By Heather Higgins (Loyola Freshman)
Devon Oasis Ministry, a Christian charity that works with refugees and immigrants is located in the heart of Little India at 6355 N Western Ave. The ministry has worked to provide free services and tangible assistance to recent immigrants in the area for over 30 years.
The surrounding area is diverse, almost half of residents were born outside of the United States.
Dr. Bob Andrews, a Theology professor at Loyola University Chicago, is an ordained minister who runs the ministry with his wife Lynn. They moved to Devon Ave. in 1986 where he said they felt a calling to serve the community around them.
Dr. Andrews said that after four decades of working in Rogers Park, he still feels overwhelmed by the obvious needs of the people, and a sense of obligation to help people.
The services and assistance that the ministry provides are multifaceted, serving the material, intellectual, and emotional needs of the community.
The ministry is focused on providing based on the needs of the community it serves. From homework help for children to assistance in purchasing items like diapers and necessary home goods such as linens and cooking utensils.
“Physical things matter. Helping people with homework and English matters, but I would say the number one need that all refugees express is friendship,” Andrews said. “We give people a really positive social context in which they can settle their feet in this new world.”
This interview has been edited for length and clarity.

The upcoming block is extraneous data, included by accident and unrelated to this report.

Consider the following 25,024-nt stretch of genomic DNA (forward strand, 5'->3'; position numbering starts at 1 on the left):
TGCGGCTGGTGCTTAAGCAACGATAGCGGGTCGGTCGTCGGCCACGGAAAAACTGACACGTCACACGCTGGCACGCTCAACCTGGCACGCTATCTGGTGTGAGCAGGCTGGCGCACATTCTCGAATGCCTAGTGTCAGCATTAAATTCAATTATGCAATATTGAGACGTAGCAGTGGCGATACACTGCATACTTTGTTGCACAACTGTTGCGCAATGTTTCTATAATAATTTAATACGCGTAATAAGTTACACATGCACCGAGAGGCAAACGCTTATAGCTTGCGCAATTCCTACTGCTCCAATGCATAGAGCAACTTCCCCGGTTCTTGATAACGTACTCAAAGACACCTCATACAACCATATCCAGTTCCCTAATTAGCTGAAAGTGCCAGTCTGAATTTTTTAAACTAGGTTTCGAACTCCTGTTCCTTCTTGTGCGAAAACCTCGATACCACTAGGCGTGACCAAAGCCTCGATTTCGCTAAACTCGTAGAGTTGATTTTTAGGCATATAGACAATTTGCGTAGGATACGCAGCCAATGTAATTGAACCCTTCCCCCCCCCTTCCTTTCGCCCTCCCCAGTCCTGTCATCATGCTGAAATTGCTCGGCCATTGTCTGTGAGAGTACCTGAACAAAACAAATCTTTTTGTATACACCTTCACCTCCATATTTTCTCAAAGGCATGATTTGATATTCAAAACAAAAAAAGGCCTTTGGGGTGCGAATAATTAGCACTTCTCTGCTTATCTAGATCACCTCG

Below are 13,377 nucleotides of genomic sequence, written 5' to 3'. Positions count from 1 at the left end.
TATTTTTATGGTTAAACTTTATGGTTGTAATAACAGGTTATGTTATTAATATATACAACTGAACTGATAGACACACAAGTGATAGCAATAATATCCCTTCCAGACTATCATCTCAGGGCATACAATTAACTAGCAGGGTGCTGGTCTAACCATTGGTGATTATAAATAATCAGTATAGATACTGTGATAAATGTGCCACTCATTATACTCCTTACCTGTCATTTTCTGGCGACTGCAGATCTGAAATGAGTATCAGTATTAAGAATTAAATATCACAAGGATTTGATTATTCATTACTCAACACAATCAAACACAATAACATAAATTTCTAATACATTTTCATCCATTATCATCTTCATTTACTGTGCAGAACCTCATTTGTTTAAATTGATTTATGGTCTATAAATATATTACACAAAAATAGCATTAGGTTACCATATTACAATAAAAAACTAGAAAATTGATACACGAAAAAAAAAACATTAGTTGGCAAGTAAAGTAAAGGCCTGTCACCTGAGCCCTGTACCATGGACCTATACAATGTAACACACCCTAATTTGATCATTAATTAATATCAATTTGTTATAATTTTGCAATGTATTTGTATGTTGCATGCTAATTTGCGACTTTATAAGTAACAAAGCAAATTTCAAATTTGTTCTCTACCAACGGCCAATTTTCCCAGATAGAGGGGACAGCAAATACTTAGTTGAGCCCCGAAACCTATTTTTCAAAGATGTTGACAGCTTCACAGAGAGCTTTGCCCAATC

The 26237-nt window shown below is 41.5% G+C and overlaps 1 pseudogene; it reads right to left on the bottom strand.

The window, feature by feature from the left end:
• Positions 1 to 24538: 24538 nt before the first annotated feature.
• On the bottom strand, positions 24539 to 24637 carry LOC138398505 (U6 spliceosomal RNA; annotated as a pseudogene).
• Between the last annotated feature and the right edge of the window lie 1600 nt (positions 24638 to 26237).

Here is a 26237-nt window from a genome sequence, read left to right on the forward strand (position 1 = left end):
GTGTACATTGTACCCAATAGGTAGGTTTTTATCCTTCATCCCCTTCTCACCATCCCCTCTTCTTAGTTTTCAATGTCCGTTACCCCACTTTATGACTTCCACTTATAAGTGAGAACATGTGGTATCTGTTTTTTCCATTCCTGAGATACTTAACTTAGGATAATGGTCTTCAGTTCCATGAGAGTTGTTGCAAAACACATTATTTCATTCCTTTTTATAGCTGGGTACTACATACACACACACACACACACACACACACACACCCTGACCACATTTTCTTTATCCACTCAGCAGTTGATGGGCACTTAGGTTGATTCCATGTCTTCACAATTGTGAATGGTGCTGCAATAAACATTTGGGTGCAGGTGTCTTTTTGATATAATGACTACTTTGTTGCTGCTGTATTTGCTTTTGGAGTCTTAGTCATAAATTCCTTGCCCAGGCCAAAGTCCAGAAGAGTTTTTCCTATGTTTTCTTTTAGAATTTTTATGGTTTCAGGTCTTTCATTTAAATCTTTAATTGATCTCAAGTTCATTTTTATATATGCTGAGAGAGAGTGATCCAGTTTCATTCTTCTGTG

Higgins: Are there any particular interactions you’ve had or experiences with members of the community which have really helped you crystallize what your mission is?
Andrews: Yeah, one thing we’ve tried to be really sensitive to is allowing the people to tell us what their needs are, and then respond to their dictation. I don’t want to come in as a great savior, you know, patronizing people. Instead from the beginning, we have learned to say, ‘what do you need’ and we allow them to dictate to us how to help.
Higgins: You mentioned that you had a lot of college interns. Are they coming from specific schools? Are you looking at social work majors in particular?
Andrews: We have had social work majors from Northeastern Illinois, but we have also had out-of-state students studying business, from Bethan College University in Indiana. Loyola where I teach adjunct I’ve had a few interns and people from classes come and participate.
Higgins: Are there any misconceptions about this community?
Andrews: Okay, on one side, you know, there’s this fear of all these Muslims moving into America, they’re trying to take over the country, false. These people, sure there’s radicals in every group, so I’d be lying if I said there were not some radicals that have come. That is such a minority though. The men in this community love their wives and their kids just like our parents did.
Higgins: What stories do you have of people who were able to take the help you gave them and really succeed and flourish with it?
Andrews: There are some cultural similarities that certain cultures seem to get out of the rut a little faster than others, but one group that I am just so impressed with is the Bosnians. They are all technicians of some sort, plumbers or should I say, contractors. But the Afghanis, the Hazhar people you know, they suffered under the Taliban and are suffering now, but they come here and very quickly they don’t want handouts. They just want to step up and these people are very industrious—many of them have bettered their lives to the point that they’re buying homes in nearby suburbs, and that’s really encouraging.
The ministry hopes to expand service-oriented organizations to different communities. Bob Andrews is also interested in one day developing a Master’s program that would have students learning through service.
Anybody interested in volunteering with the ministry can learn more at Devonoasis.org